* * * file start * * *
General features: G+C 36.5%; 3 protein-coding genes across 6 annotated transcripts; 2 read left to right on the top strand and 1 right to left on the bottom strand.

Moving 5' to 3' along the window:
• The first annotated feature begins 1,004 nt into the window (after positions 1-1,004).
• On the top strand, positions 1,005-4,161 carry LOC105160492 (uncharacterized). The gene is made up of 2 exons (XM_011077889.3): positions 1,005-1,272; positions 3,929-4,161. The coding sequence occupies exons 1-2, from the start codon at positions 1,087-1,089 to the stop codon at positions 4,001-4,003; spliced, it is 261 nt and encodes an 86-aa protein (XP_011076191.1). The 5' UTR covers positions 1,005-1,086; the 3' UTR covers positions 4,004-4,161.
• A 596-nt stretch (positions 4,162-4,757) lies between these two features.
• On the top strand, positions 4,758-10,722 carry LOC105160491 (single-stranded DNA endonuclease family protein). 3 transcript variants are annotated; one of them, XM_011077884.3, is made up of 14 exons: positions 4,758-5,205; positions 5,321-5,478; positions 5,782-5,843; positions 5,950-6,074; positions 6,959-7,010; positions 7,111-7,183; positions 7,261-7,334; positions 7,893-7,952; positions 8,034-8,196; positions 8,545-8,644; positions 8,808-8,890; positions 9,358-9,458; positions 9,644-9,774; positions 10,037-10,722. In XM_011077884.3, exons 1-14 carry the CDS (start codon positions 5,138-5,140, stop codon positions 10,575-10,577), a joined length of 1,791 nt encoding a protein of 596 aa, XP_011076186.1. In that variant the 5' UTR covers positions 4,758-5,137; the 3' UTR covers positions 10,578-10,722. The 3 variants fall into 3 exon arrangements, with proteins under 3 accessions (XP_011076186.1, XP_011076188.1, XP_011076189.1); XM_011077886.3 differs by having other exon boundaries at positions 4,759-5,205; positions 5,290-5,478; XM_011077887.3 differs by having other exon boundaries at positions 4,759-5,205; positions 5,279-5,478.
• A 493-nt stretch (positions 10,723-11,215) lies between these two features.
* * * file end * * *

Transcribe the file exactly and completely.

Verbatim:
General features: G+C 36.5%; 3 protein-coding genes across 6 annotated transcripts; 2 read left to right on the top strand and 1 right to left on the bottom strand.

Moving 5' to 3' along the window:
• The first annotated feature begins 1,004 nt into the window (after positions 1-1,004).
• On the top strand, positions 1,005-4,161 carry LOC105160492 (uncharacterized). The gene is made up of 2 exons (XM_011077889.3): positions 1,005-1,272; positions 3,929-4,161. The coding sequence occupies exons 1-2, from the start codon at positions 1,087-1,089 to the stop codon at positions 4,001-4,003; spliced, it is 261 nt and encodes an 86-aa protein (XP_011076191.1). The 5' UTR covers positions 1,005-1,086; the 3' UTR covers positions 4,004-4,161.
• A 596-nt stretch (positions 4,162-4,757) lies between these two features.
• On the top strand, positions 4,758-10,722 carry LOC105160491 (single-stranded DNA endonuclease family protein). 3 transcript variants are annotated; one of them, XM_011077884.3, is made up of 14 exons: positions 4,758-5,205; positions 5,321-5,478; positions 5,782-5,843; positions 5,950-6,074; positions 6,959-7,010; positions 7,111-7,183; positions 7,261-7,334; positions 7,893-7,952; positions 8,034-8,196; positions 8,545-8,644; positions 8,808-8,890; positions 9,358-9,458; positions 9,644-9,774; positions 10,037-10,722. In XM_011077884.3, exons 1-14 carry the CDS (start codon positions 5,138-5,140, stop codon positions 10,575-10,577), a joined length of 1,791 nt encoding a protein of 596 aa, XP_011076186.1. In that variant the 5' UTR covers positions 4,758-5,137; the 3' UTR covers positions 10,578-10,722. The 3 variants fall into 3 exon arrangements, with proteins under 3 accessions (XP_011076186.1, XP_011076188.1, XP_011076189.1); XM_011077886.3 differs by having other exon boundaries at positions 4,759-5,205; positions 5,290-5,478; XM_011077887.3 differs by having other exon boundaries at positions 4,759-5,205; positions 5,279-5,478.
• A 493-nt stretch (positions 10,723-11,215) lies between these two features.